Where does Barry Bonds go from here?

By Tom Covill PA SportsTicker Staff Writer

What’s next for the new king? Apparently, baseball next season but not for the San Francisco Giants.

Through his web site Friday afternoon, Barry Bonds announced that the Giants informed him Thursday he would not be back with the team in 2008. In a press conference a few hours later, San Francisco confirmed that the free agent outfielder would not be back.

So if not San Francisco, where might Bonds play next season?

Considering the fact that he is a liability in the field at the age of 43, Bonds is most likely to draw offers from American League teams who would make him a designated hitter.

Not to be forgotten, of course, is the grand jury sitting in San Francisco investigating Bonds for perjury. With their term having been extended six months this summer and set to expire over the winter, perspective suitors should wait to see whether or not the alleged steroid user is going to be indicted.

Here are five places that don’t have a set designated hitter in place for next season that could take a chance on Bonds with reasons why it would work, and reasons it would not:

1. The Los Angeles Angels of Anaheim.

WHY IT WORKS: The Angels are the obvious destination because they are in a constant search for a power hitter to compliment Vladimir Guerrero in the middle of the order. Anaheim currently ranks 13th in the American League with just 80 home runs, and if there’s one thing Bonds knows how to do, it’s put the ball in the seats.

Plus, the Angels have the most money of any potential suitor.

WHY IT DOESN’T: Manager Mike Scioscia likes to run and won’t stand for a player in his lineup that doesn’t take the extra base on a single. Bonds, who was one of the most prolific base stealers in the league in his younger days, is three or four knee surgeries past being able to take any extra bases.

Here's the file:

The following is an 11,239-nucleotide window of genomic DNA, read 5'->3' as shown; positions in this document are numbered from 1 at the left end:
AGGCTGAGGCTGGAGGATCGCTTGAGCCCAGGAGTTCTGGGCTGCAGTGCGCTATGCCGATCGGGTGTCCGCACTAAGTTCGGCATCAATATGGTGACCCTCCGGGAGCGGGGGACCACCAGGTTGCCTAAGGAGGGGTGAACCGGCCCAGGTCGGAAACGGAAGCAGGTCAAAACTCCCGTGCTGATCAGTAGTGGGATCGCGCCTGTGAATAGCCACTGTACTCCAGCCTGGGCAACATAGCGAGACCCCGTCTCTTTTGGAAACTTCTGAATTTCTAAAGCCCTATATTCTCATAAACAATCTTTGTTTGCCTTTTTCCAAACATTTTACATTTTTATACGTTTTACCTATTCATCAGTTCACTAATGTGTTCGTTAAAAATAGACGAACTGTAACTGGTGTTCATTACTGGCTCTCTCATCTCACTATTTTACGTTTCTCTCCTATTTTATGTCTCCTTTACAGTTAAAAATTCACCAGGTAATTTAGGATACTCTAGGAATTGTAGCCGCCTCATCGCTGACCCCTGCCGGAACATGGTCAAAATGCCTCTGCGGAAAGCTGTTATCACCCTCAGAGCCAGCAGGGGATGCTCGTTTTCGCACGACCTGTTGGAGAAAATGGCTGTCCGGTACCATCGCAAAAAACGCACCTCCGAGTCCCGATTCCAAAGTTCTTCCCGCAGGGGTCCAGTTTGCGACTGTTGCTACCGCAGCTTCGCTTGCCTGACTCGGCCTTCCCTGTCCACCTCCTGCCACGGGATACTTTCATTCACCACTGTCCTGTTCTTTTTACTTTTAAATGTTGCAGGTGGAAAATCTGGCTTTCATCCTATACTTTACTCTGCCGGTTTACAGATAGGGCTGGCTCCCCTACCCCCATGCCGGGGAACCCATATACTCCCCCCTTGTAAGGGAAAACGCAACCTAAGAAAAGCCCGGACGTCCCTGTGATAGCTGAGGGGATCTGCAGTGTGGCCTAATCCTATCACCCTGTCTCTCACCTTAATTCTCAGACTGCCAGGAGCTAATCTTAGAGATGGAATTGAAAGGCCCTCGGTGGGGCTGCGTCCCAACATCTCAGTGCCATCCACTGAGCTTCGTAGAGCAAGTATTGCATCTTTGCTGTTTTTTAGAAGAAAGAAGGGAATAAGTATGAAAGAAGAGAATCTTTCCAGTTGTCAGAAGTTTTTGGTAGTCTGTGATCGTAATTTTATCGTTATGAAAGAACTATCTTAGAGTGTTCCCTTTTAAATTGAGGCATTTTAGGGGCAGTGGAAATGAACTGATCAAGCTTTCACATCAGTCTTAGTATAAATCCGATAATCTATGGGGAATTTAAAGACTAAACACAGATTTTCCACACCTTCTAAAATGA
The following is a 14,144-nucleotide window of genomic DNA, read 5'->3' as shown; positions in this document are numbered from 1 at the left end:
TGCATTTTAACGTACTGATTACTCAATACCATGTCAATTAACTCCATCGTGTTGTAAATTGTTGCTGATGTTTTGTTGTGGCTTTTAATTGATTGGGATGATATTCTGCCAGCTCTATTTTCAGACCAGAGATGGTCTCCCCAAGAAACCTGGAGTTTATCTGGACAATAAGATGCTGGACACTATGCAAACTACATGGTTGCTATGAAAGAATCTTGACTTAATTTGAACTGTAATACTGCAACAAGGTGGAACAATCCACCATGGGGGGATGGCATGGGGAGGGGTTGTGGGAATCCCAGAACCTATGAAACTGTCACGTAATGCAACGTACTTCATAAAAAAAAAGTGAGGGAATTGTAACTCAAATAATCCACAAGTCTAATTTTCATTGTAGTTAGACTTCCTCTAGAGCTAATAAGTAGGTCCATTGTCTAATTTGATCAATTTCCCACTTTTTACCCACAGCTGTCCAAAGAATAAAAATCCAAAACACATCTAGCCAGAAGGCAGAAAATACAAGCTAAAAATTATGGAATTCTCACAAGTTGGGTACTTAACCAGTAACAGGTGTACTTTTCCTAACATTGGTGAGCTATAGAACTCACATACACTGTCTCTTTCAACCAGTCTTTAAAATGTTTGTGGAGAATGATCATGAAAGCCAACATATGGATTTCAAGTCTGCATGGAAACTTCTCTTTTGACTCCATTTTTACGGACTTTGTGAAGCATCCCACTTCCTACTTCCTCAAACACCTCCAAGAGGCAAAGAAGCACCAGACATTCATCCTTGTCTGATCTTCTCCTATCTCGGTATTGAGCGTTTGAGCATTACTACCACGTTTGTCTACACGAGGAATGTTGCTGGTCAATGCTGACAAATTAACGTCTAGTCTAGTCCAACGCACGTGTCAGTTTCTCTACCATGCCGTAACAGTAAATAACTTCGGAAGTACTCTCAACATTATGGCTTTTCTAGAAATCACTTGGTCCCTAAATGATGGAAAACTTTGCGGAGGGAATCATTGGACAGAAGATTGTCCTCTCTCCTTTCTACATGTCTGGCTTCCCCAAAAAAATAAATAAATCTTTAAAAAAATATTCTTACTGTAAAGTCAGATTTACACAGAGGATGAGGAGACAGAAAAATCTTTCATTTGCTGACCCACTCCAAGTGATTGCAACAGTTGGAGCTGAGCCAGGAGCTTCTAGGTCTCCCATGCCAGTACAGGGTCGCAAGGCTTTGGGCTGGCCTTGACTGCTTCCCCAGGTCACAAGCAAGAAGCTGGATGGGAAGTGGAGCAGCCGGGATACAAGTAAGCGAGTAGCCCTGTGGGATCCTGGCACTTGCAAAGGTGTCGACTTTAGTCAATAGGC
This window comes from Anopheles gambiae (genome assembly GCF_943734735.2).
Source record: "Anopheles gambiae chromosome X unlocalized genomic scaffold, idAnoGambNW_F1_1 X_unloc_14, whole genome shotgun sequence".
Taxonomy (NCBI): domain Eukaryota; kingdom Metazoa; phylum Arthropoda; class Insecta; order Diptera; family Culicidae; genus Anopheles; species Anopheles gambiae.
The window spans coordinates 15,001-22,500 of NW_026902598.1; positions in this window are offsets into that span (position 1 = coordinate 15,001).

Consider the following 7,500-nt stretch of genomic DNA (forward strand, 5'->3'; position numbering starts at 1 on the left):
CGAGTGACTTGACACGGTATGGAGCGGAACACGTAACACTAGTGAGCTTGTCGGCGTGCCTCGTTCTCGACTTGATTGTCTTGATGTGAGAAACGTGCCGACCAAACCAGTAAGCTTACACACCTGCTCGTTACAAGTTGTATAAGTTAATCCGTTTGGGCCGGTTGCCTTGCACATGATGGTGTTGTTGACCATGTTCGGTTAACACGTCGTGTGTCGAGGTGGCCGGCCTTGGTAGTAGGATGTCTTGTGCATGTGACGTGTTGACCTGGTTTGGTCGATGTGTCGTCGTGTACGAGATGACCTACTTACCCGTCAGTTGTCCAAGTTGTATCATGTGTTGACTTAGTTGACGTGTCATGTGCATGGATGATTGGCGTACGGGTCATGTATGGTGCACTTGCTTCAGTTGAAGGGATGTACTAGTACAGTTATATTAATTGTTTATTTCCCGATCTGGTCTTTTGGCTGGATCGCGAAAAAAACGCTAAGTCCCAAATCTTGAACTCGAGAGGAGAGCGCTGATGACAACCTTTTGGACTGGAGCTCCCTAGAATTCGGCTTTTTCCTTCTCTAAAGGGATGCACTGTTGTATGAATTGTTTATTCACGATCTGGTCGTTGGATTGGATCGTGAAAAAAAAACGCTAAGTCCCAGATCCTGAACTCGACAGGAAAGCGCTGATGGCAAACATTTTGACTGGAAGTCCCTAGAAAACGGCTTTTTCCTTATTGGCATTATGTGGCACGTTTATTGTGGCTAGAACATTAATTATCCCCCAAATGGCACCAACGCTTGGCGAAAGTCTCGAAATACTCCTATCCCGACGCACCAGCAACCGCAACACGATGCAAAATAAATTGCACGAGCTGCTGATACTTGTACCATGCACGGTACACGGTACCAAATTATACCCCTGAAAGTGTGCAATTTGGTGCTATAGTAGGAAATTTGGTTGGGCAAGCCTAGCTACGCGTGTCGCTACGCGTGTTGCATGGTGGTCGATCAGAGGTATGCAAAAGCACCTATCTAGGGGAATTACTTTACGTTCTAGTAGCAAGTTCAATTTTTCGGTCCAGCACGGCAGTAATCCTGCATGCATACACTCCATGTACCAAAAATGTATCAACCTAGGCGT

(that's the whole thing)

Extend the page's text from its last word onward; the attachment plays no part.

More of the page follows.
2. The Oakland Athletics.

WHY IT WORKS: Bonds fits perfectly into the “Moneyball” philosophy, consistently leading the league in on-base and slugging percentage. He would make the third slugger on the downside of his career that the A’s have slotted in as the DH, after Frank Thomas in 2006 and Mike Piazza this season.

Plus, Bonds would have a short commute across the bay from his current home in San Francisco.

WHY IT DOESN’T: No money. While Oakland has seen its payroll increase over the past few seasons, the purse strings for the small-market club are probably stretched as tight as they possibly will go. And after a down-year this season, general manager Billy Beane has more holes than just DH to fill.

Also, career minor leaguer Jack Cust has emerged as a power threat at DH, providing the A’s with those precious walks and homers at a discount rate.

3. The Seattle Mariners.

WHY IT WORKS: It’s safe to say at this point that the Mariners swung and missed on both Richie Sexson and Adrian Beltre, and a down year from Raul Ibanez this season has left the club without a consistent run producer in the middle of the order. Having just signed Ichiro to a five-year extension, Seattle is saying they want to win, and soon.

Plus, it’s the Northwest, where the pesky media won’t hound Bonds as much as other places.

WHY IT DOESN’T: If the Mariners need anything, it’s starting pitching. Bonds can do a lot of things with the bat, but he can’t give Seattle seven solid innings and get the ball to that great bullpen.

4. The Baltimore Orioles.

WHY IT WORKS: The Orioles need to make themselves relevant again, and Bonds would certainly get people talking. Baltimore needs a slugger - and Bonds fits the bill.

WHY IT DOESN’T: Veteran front office man Andy MacPhail was brought on this summer to remake the team, and adding an aging slugger probably isn’t the best way to begin a rebuilding process.

Also, after the Rafael Palmeiro debacle two years ago, the Orioles probably aren’t anxious to add any other players who have steroid allegations trailing behind.

5. The Minnesota Twins.

WHY IT WORKS: Like the rest of the teams on this list, the Twins don’t exactly light up the scoreboard on a nightly basis, and with Torii Hunter likely to leave via free agency this winter, Bonds would provide a nice compliment to Justin Morneau and Joe Mauer in the middle of the order.

Plus, Cy Young winner Johan Santana will be in the final year of his contract next season, and the pressure to take the next step and get to the World Series will be huge.

WHY IT DOESN’T: Like Oakland, the Twins don’t have any money. Like the Angels, Minnesota loves players that take the extra base and are willing to give themselves up for the team through sacrifice bunts and hitting behind runners. Bonds doesn’t do those things.

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Updated Friday, Sep 21, 2007